U.S. Intel Chief: Tall Buildings and Mass Casualties Top AQ's Hit List

Chicago's Sears Tower and other iconic buildings in Seattle, Dallas and Los Angeles still top al Qaeda's target list in the U.S., according to the top U.S. intelligence official.

"Their intentions are mass casualties larger than 9/11 inside the United States," Director of National Intelligence Mike McConnell said in an interview with the D.C. radio station WTOP. "A very large building. The Sears Tower, or some large building in Seattle or L.A. or Dallas."

McConnell also confirmed publicly what senior officials had told ABC News privately.

"In some cases they've got people positioned, more in Europe -- we suspect here in the United States, but we have no clear and compelling evidence they're in the United States," McConnell told WTOP.

ABCNews.com reported last week that senior law enforcement and intelligence officials had "multiple and credible" reports that an al Qaeda terror cell may be on its way to the United States or could already be in the country.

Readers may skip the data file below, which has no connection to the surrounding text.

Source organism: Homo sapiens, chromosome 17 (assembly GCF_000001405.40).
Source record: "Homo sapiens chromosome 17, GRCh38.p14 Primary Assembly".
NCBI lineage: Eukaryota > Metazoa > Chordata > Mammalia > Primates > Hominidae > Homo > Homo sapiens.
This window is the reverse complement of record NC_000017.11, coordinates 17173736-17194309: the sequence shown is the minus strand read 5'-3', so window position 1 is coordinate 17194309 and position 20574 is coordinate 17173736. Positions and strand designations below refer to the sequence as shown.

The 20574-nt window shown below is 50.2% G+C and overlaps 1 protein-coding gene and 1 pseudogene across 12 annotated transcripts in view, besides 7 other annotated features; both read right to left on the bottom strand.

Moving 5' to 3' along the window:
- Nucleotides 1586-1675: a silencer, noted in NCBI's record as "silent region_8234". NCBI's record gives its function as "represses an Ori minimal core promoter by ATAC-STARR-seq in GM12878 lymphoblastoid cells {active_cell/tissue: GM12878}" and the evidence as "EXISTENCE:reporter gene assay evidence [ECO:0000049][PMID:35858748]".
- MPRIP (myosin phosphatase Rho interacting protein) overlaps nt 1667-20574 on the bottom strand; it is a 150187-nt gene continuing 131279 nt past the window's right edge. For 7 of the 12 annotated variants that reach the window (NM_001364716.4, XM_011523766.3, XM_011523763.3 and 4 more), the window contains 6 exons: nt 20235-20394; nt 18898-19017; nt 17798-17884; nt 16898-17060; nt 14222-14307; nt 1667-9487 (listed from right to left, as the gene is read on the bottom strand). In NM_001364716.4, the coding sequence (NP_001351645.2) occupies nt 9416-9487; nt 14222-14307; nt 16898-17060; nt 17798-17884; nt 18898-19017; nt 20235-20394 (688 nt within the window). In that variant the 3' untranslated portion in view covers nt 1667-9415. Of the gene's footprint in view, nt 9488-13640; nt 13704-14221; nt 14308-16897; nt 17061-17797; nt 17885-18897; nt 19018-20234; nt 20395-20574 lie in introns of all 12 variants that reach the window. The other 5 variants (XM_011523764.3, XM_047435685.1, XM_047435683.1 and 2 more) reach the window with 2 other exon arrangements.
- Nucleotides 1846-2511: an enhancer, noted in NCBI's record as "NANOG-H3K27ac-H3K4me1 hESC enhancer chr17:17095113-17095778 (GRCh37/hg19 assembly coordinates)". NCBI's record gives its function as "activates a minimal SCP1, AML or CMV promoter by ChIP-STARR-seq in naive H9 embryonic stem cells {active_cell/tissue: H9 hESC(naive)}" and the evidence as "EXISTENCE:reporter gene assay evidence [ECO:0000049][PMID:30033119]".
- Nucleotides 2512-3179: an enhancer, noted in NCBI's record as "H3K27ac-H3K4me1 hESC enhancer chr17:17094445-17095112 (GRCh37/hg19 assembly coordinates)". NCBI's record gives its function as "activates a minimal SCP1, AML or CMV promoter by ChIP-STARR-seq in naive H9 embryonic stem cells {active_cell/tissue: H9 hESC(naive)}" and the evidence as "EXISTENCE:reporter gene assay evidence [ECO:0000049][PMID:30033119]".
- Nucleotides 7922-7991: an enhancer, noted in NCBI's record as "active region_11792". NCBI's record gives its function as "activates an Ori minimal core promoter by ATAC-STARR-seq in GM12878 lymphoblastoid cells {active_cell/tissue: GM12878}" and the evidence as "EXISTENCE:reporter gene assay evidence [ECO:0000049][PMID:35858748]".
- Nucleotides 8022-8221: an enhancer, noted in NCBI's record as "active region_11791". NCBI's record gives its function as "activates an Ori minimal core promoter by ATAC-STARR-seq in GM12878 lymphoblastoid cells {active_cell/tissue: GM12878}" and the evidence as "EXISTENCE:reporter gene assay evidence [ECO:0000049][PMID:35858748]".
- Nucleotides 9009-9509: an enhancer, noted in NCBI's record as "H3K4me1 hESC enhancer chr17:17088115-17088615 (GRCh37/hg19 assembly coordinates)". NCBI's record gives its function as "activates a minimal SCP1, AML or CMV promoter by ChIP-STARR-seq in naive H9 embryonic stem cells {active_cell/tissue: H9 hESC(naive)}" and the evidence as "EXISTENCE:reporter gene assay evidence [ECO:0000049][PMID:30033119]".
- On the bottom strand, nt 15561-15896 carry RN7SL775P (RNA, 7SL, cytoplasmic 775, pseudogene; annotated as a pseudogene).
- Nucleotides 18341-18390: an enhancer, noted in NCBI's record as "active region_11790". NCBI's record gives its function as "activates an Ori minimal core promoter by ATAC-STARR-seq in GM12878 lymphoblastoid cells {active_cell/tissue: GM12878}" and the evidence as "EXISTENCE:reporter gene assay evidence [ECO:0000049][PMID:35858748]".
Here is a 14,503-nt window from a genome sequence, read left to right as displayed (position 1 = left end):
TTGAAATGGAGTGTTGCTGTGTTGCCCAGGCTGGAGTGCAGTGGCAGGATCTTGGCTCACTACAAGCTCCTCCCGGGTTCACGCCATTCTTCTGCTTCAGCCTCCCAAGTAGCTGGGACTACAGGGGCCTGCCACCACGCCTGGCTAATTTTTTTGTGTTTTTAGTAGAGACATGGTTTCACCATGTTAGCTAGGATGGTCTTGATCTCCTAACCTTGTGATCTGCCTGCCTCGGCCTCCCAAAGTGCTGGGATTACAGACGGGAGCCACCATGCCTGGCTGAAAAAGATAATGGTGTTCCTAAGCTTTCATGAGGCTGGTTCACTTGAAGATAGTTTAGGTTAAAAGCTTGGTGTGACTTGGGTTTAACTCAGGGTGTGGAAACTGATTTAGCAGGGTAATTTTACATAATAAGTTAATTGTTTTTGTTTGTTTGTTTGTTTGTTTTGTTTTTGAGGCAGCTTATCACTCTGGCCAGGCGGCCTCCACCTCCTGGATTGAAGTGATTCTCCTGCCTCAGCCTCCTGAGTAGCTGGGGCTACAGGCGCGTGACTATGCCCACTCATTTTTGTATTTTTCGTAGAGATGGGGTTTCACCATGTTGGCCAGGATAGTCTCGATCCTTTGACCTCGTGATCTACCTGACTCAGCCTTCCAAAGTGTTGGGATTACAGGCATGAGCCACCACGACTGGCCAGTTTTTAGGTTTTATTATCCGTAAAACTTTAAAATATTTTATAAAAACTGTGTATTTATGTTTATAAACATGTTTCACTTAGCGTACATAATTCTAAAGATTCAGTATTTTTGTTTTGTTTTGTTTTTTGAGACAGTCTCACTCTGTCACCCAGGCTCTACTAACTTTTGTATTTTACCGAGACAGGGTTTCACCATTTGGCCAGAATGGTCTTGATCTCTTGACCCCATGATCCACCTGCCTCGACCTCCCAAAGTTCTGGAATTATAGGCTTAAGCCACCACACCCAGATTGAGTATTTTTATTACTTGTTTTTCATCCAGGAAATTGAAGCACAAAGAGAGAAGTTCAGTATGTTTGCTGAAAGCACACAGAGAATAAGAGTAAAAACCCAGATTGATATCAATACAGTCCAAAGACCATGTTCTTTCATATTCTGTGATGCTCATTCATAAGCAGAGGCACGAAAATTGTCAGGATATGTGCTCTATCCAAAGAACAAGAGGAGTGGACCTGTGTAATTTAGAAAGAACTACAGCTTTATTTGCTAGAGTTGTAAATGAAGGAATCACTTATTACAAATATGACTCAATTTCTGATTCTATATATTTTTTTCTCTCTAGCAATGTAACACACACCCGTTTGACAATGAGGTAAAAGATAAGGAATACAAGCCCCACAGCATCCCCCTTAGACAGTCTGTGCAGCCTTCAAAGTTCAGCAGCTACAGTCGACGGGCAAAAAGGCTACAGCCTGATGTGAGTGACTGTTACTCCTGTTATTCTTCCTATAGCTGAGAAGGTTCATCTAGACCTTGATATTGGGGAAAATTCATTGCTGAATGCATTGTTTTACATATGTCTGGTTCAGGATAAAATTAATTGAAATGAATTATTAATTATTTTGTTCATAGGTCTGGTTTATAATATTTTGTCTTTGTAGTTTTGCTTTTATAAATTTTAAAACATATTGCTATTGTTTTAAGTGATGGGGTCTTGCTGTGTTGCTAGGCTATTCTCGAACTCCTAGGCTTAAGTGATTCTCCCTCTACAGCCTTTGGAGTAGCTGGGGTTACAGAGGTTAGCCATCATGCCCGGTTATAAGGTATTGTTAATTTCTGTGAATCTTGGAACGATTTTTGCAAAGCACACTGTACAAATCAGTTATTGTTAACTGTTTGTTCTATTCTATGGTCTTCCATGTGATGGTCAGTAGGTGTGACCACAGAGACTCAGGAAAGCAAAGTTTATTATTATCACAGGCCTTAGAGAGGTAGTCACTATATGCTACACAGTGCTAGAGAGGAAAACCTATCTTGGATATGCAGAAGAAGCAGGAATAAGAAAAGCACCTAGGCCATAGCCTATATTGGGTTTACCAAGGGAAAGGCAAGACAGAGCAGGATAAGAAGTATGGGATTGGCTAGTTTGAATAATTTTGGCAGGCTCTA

Click Here for Full Blotter Coverage.

The Library Tower in Los Angeles has always been on al Qaeda's hit list.

In February 2006, ABC News reported that al Qaeda's original plan for 9/11 was to use a fifth jet to bring down the 73-story tower on the West Coast.

And as previously reported on the Blotter on ABCNews.com, 9/11 mastermind Khalid Sheikh Mohammed, in a written statement, admitted he was responsible for planning and financing a "second wave" of attacks targeting the Library Tower in Los Angeles, the Sears Tower in Chicago, the Plaza Bank in Washington state and the Empire State Building in New York.

Echoing the National Intelligence Estimate released earlier this week, McConnell said the safe haven al Qaeda enjoys in Pakistan has re-energized the terror group to pre-9/11 levels and said the group has stepped up its planning and training efforts for future attacks.

McConnell joins other officials, including Homeland Security Secretary Michael Chertoff, in voicing his concern of al Qaeda's threat against the U.S. 

"We do worry about whether they are rebuilding their capabilities," Chertoff told the editorial board of the Chicago Tribune last week. "We strike at them; we degrade them; but they rebuild."

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